A federal court ruled today that 1.4 million Texans will not need to obtain photo ID in order to vote in the November 6th election this year.
The verdict in Texas v. Holder, the history-making trial to determine the fate of Texas’ Voter ID law, comes after weeks of deliberation that brought the Texas League of Young Voters to Washington, D.C. as defendant-intervenors in the case.
The Texas League argued that the Voter ID law (SB 14), passed in 2011, would have created a significant burden on young and minority voters by not allowing them to use their voter registration card or student IDs to vote as they have been able to in the past. In addition, the law would not allow a valid ID from another state, work IDs used by a state employee, or any expired state-issued personal identification cards or driver’s licenses.
The Texas League of Young Voters made a video during the trial, which garnered thousands of views on YouTube and was shared widely on social networks.
Supporters of the law aimed to use Voter ID to combat voter fraud. Since the law would affect 1.4 million eligible voters in the 2012 election, the Texas League and the NAACP-LDF argued that the law did not correctly address voter fraud allegations without disenfranchising a large portion of the Texas electorate.
“This is a validation of the power that people have when they organize,” Christina Sanders, State Director for the Texas League, said. “But the fight is not over. Thousands of young voters who were placed in jeopardy by Voter ID have a major role to play in this upcoming November election, and we are going to organize them every step of the way.”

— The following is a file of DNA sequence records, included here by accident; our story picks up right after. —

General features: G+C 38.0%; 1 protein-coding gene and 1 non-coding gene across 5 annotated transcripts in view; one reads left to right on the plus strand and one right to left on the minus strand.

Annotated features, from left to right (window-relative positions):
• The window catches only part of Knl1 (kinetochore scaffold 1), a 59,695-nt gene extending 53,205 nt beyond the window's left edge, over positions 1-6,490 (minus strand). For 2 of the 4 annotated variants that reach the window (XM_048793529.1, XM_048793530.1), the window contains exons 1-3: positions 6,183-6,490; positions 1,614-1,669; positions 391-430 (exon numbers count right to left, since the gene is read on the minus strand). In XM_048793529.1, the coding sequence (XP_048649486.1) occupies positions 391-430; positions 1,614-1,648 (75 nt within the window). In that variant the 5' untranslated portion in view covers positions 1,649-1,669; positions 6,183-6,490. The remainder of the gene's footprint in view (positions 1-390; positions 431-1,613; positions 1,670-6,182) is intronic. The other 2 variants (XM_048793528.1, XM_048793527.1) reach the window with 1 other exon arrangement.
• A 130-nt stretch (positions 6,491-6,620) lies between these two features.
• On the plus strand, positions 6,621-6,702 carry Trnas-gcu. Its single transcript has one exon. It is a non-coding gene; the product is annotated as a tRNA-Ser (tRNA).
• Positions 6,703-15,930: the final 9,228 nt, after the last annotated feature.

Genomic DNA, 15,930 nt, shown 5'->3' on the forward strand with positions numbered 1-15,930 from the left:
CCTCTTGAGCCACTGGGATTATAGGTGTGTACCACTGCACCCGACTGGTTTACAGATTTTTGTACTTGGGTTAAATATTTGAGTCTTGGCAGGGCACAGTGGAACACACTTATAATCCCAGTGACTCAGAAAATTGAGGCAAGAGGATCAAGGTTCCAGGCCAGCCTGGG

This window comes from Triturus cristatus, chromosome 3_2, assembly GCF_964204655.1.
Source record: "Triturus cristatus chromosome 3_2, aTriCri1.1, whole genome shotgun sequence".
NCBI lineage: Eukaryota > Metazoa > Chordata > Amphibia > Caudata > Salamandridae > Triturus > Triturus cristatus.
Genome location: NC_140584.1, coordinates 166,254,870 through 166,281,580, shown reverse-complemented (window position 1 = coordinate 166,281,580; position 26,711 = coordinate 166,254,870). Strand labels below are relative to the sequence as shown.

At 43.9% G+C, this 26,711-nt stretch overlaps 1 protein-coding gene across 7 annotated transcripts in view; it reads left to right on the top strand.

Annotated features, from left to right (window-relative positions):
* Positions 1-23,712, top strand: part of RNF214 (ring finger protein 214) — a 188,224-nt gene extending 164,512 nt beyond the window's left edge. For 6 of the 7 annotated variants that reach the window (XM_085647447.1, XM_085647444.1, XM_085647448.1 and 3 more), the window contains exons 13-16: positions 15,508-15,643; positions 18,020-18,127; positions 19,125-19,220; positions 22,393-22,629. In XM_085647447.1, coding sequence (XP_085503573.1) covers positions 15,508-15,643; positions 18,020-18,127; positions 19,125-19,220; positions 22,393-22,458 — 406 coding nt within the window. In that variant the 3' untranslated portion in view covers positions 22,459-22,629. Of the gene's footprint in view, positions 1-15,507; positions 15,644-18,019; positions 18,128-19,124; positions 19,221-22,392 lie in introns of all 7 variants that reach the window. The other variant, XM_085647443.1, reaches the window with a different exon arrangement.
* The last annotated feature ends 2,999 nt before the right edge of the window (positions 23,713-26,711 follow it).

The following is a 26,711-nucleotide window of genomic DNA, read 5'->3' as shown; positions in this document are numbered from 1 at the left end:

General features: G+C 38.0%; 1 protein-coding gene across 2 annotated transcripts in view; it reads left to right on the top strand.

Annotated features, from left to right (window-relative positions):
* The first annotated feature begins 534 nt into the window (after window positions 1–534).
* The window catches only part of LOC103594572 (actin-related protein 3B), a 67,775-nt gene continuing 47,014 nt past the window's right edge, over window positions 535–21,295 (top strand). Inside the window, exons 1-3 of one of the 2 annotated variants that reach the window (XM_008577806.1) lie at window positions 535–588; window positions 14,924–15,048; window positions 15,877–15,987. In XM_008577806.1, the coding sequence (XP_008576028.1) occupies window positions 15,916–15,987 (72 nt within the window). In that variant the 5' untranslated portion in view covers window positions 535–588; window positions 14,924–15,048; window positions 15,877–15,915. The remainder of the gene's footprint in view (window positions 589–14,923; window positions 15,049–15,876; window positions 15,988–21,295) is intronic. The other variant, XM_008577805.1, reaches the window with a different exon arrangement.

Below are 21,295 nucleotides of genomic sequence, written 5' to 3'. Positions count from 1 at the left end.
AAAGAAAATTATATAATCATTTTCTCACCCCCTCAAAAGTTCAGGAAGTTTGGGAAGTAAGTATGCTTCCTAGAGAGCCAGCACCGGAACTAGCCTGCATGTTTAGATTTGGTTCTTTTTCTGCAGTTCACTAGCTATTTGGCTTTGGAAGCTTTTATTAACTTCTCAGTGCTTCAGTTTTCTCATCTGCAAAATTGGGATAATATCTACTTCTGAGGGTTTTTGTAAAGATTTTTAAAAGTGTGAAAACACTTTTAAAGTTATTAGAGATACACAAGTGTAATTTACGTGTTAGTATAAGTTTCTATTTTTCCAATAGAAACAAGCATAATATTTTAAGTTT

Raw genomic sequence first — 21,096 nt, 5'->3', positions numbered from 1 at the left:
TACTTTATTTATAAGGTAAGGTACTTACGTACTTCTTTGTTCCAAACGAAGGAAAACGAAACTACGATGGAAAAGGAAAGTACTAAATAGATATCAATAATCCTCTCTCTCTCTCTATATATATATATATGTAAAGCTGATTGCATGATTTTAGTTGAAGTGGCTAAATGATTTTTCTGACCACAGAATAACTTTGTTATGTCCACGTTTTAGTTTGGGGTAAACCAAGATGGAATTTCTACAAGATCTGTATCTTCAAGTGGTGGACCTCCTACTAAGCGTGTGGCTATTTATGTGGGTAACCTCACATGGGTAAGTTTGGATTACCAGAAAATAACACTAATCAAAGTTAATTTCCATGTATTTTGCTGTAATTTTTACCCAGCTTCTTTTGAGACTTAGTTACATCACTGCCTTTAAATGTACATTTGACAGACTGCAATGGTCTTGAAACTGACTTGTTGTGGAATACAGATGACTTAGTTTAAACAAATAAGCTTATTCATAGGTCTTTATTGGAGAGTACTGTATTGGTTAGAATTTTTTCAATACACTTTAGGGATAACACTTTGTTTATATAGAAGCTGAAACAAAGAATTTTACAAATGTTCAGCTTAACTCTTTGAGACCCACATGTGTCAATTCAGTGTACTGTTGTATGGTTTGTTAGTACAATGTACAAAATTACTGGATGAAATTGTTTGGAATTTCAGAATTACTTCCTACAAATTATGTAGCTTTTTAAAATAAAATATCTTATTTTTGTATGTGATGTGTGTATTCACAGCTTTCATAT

To combat Voter ID, Texas organizers built online and offline networks of thousands of young activists, using online organizing and social networking to organize petition drives to insist the Department of Justice refuse pre-clearance to SB-14.
Now, with the protracted battle over Voter ID behind them, the Texas League will continue mobilizing its network of young organizers on the campuses of historically black colleges and universities to turn out thousands of young voters in the November 6th presidential election.
“Even with the defeat of SB 14, we still have many young voters confused about what the rules are for them to cast their ballots,” Blake Green, Texas League Deputy Director said. “Notwithstanding that, we are committed to continuing to register, educate, engage, and protect the voting rights for young people. Our struggle continues and we will continue to fight.”